Scotch Bonnet Mountain

Page Type
Mountain/Rock
Location:
Montana, United States, North America
Activities:
Hiking, Scrambling
Season:
Summer
Elevation:
10386 ft / 3166 m
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Scotch Bonnet Mountain
Created On: Dec 14, 2015
Last Edited On: Jan 1, 2016

Overview

Index and Pilot Peaks From Scotch Bonnet
Index and Pilot Peaks From Scotch Bonnet-- by Doublecabin

When Mother Nature created Greater Yellowstone, one of her opera magna, she did not take future SummitPost pagemakers into consideration, for she constructed peaks in places that do not easily fit into the ranges nearby but rather strongly take after two neighboring ranges at once.

She particularly seemed to enjoy doing this where the wild, sprawling Absaroka Range was concerned.

For example-- By most accounts, the southern end of the Absaroka Range is at Togwotee Pass and the northern end of the Wind River Range is at Union Pass. If so, this "strands" a group of peaks-- Two Ocean Mountain, Pilot Knob, Lava Mountain, and Fish Lake Mountain-- between ranges. Where do they belong? In Guide to the Wyoming Mountains and Wilderness Areas by Orrin and Lorraine Bonney, these mountains are in the chapter for the Wind River Range. However, they are much more like Absaroka peaks, especially the closer to Togwotee Pass the peak is (disclosure-- I know nothing about Fish Lake Mountain). The summit ridge of Two Ocean Mountain, only about a mile south of the pass, consists of the breccia that characterizes so much of the Absarokas. Tiny Pilot Knob, the next peak south, does not consist of breccia but does have dark, exposed volcanic rock and the jagged ridge features common in the southern Absarokas. Lava Mountain has huge amounts of exposed lava, making it resemble the volcanic Absarokas much more than it does the Winds (volcanism did play a part in the history of the Winds, but the range is not nearly so characterized by it as the Absarokas are).

Around the Cooke City area, where the Absarokas and the Beartooths converge, it gets even murkier. No passes serve as textbook dividers. The Boulder River drainage does, but it does not go far enough south to split the two ranges around Cooke City.

Scotch Bonnet Mountain (and since Google has not been kind, I have no idea why the mountain is named that, though I am guessing some prospector thought the mountain from some angle resembled a bonnet from his homeland) lies in this hinterland. Although it is closer to "obvious" Beartooth Peaks, it is not made of the granite that typifies the Beartooths. Yet it is also not made of the crumbling breccia that one comes to know and semi-love in the Absarokas. But mining is an obvious part of the area's history, which screams Absaroka and not Beartooth.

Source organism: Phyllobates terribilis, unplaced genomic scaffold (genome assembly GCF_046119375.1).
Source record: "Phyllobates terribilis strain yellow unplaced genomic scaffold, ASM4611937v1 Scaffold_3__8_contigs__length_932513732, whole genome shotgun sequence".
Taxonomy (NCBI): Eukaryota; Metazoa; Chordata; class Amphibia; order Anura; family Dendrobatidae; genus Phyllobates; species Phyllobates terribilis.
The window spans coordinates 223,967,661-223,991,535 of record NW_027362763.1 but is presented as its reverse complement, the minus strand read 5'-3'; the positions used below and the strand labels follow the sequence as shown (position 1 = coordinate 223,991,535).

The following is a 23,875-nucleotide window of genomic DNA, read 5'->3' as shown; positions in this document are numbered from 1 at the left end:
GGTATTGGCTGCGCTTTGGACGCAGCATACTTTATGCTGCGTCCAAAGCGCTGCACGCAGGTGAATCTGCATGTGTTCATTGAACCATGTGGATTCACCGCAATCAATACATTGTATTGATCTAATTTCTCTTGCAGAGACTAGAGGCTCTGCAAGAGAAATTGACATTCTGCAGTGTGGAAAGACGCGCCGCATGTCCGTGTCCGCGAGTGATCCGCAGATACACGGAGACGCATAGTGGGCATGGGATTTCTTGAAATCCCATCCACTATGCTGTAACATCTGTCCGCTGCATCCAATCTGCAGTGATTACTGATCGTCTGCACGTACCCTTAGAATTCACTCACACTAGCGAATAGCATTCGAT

However, the few helpful sources I have found put this one with the Beartooths, and so with the Beartooths it is.

And now that you have read this, you might laugh to know that climbing this peak might take less time than reading about it did.

The "climb" is short and easy, perfect if time is limited or you just feel like something easy. On a day seeing rain most of the morning and early afternoon, leaving me without enough time to climb my planned objective, Scotch Bonnet served as a pleasant backup.

Even though the route is rather mundane, the views are not. Among the sights are the eastern Beartooths, dangerous and challenging Index and Pilot Peaks in the Absarokas, the Montana Absarokas, and the remote Absaroka peaks of northeastern Yellowstone.

Don't go expecting much of a wilderness experience, though. The peak rises above a pass along a popular ATV track, and there are many other ATV tracks in the vicinity. Although you probably will not see other people while on the peak, you probably will hear and see machines. But you will also see a lot of mining ruins, which are always cool for reasons I can't really explain.

12/29/2015 update-- I just found out that the Scotch bonnet is a type of extremely hot pepper. Maybe the peak's name is connected to the pepper somehow.

Mount Fox and Wolf Mountain
Views-- Mount Fox and Wolf Mountain

Sawtooth Mountain
Sawtooth Mountain

Iceberg Peak and Mount Zimmer
Iceberg Peak and Mount Zimmer


Getting There

Shortly east of Cooke City, turn north onto a road signed for Lulu Pass. Drive nearly 3 miles to the intersection of the road to Lulu Pass (left) and the road to Goose Lake (right). There is some room to park here if you have low clearance and want to walk the remaining 3 miles to Lulu Pass. However, I was able to drive a Subaru Legacy to within half a mile of the pass.

Scotch Bonnet Mountain from Above Lulu Pass
Scotch Bonnet Mountain from Above Lulu Pass

Route

Summit of Scotch Bonnet
Summit of Scotch Bonnet

From the pass, hike east up the ridge. You'll have to try pretty hard to make this even easy Class 3. Go over a false summit and then up to the true one. For extra fun, head east to a slightly lower summit.

Summit from the East
Summit from the East

One-way distance to the summit from Lulu Pass is about half a mile, with around 500' of elevation gain.

From the Goose Lake intersection, one-way distance is about 3.5 miles with around 1600' of elevation gain.

View to Sheep Mountain
Eastern Summit and Sheep Mountain

Red Tape

None.

When to Climb

Summer and early fall.

Camping

There are some campgrounds off U.S. 212 near Cooke City. However, dispersed camping is widely available along the road to Lulu Pass, and it is free. Watch out for the grizzlies, though.

Scotch Bonnet Mt. View To Northeast
Scotch Bonnet Mt. View To Northeast-- by Doublecabin